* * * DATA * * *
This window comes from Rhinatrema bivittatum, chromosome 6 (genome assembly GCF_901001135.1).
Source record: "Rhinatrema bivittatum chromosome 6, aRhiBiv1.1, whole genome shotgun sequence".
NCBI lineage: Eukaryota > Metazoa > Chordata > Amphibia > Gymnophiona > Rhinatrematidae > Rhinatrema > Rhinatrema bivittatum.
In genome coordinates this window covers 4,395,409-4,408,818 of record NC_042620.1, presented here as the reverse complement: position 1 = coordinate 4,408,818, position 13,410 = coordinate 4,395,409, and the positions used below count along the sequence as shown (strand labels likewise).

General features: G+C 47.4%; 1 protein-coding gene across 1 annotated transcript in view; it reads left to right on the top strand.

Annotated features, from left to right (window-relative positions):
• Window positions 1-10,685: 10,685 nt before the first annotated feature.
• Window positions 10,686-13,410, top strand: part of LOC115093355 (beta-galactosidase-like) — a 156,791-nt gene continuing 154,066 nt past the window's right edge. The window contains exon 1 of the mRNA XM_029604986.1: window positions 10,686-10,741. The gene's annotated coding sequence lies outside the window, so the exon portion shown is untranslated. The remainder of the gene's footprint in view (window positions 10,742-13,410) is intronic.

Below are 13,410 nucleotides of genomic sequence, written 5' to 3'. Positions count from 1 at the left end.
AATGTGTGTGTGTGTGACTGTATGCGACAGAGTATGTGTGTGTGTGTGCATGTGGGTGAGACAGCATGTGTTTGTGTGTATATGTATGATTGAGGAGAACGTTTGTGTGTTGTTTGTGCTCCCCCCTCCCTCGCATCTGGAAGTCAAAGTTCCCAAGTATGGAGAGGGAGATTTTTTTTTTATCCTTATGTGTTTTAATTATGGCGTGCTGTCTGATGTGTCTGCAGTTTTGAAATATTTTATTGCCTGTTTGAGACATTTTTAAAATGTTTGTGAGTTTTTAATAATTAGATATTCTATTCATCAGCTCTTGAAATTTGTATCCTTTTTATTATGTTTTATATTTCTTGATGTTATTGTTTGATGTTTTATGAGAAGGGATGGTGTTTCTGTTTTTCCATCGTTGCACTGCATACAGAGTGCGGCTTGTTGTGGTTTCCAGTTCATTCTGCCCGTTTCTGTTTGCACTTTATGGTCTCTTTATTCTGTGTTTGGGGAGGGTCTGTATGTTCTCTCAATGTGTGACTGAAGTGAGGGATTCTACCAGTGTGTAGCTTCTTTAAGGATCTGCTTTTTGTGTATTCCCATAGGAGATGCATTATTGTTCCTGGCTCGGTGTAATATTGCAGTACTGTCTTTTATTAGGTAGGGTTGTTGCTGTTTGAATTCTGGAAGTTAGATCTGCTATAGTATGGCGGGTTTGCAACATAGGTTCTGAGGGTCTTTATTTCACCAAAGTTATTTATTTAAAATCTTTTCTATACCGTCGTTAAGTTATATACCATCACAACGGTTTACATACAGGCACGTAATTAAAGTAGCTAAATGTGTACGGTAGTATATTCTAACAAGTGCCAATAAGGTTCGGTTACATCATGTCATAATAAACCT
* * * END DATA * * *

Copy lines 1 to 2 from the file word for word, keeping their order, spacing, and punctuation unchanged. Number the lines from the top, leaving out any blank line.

This window comes from Rhinatrema bivittatum, chromosome 6 (genome assembly GCF_901001135.1).
Source record: "Rhinatrema bivittatum chromosome 6, aRhiBiv1.1, whole genome shotgun sequence".